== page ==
The job of Search Engine Optimization (SEO) is to show Google how you are more relevant and important than your competitors.
It is to make it easier for Google to connect you with your strongest prospects; those who are searching for what you offer.
How does Google decide where to rank you?
In the early days of search engines, relevance was basically a matter of finding the page(s) that contained the exact phrase to match the search query. However, this very simplistic approach soon resulted in poor search results as the volume of pages on the web exploded. Today, hundreds of factors have an influence on how search engines determine relevance.
Importance is primarily interpreted as popularity by the search engines today. In other words, the more popular a website or webpage is, the more valuable that page must be. By making this assumption, search engines have been fairly successful in improving their search results by using certain metrics to determine importance.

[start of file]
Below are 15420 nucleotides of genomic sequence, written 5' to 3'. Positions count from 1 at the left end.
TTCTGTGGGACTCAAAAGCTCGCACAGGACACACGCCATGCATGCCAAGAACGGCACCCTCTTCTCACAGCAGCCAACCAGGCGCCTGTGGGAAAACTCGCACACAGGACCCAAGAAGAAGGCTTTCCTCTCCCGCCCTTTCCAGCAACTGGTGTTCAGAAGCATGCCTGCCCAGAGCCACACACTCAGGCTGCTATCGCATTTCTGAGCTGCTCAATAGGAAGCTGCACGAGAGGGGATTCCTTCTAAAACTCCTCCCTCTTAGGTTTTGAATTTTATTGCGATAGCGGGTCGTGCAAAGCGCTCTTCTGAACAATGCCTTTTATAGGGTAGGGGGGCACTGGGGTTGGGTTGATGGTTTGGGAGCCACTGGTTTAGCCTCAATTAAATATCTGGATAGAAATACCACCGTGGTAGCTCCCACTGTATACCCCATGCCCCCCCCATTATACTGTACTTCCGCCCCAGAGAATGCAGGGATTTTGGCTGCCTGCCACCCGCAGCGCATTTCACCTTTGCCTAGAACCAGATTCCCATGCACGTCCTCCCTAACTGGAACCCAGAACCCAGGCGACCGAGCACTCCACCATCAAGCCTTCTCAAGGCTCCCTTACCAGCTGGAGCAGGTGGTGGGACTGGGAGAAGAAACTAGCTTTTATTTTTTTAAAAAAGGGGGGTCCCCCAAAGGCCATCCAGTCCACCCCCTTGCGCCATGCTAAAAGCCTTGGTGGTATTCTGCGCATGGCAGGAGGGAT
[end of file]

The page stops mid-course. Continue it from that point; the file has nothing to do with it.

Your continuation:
It’s important to note that relevance and importance are not determined manually by a person.
Google has created complex mathematical equations – called algorithms – to take many factors into account and come up with the search engine results. These algorithms are comprised of hundreds of factors.
Search engines do not make these factors public. The SEO industry attempts to reverse-engineer the algorithms in order to determine as many ranking factors as possible.
What is SEO like Today?
Relevance and importance need to be legitimately gained. Content marketing has become extremely important. Popularity is measured not only by legitimately-gained links, but also by social media signals, bounce rates of specific web pages, etc. Extreme care needs to be taken when building links to your website – don’t make links to your links from bad sites or always using specific keywords. The SEO landscape is sure to continue to change as search engines get smarter. One thing is certain: The trend is that Google is rewarding people that make good quality content and get links from highly respected websites.